Age of onset and the characteristics of asthma


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Abstract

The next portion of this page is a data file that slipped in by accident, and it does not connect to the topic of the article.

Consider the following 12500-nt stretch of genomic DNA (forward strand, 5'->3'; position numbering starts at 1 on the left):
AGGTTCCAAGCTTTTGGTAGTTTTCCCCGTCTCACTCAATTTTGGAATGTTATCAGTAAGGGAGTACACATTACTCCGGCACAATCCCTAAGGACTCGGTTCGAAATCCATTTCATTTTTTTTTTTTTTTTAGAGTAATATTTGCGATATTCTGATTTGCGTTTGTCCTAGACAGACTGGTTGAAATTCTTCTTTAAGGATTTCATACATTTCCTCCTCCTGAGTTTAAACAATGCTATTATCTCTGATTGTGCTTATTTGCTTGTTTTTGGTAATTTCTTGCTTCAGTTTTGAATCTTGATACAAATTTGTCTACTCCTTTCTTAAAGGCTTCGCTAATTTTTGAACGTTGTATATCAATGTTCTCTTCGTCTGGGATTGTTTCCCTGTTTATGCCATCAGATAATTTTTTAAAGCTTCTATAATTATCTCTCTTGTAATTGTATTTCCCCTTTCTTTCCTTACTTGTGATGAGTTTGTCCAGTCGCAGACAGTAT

ObjectiveThe aim of this study was to evaluate the characteristics of asthma in patients with different ages of disease onset.MethodologyFive hundred and four asthmatic patients (303 males and 201 females) were divided into five groups based on age of onset (group I, age of onset < 15 years old; group II, 15–24 years old; group III, 25–44 years old; group IV, 45–64 years old; and group V, > 64 years old). The relationship between age of onset and the characteristics of asthma, including lung function, reversibility, atopic status and the incidence of coexistent allergic rhinitis was assessed. Multivariate analysis, adjusted for the duration of disease, gender, educational level, smoking status, and degree of previous inhaled corticosteroid treatment, was performed.ResultsThirty per cent of the patients developed asthma before they were 14 years old (group I), and the percentages of those developing asthma at other ages of onset were: group II, 12%; group III, 29%; group IV, 21% and group V, 8%. In all, 57.6% of the asthmatic patients had coexistent allergic rhinitis; younger patients tended to have this comorbidity. The pulmonary function of older onset asthma patients was worse than that of early onset patients. The multivariate analysis showed that there was a positive correlation between the reduction of pulmonary function and duration of the disease (P < 0.001), but there was no relationship between pulmonary function and gender (P = 0.502), educational level (P = 0.734), smoking pack-years (P = 0.902), or degree of use of inhaled corticosteroid treatment (P = 0.586).ConclusionAsthma is a heterogeneous disease with a wide variety of presentations. This study provides information about the disease characteristics and their relationship with age of onset. Further study is necessary to determine why these differences exist.

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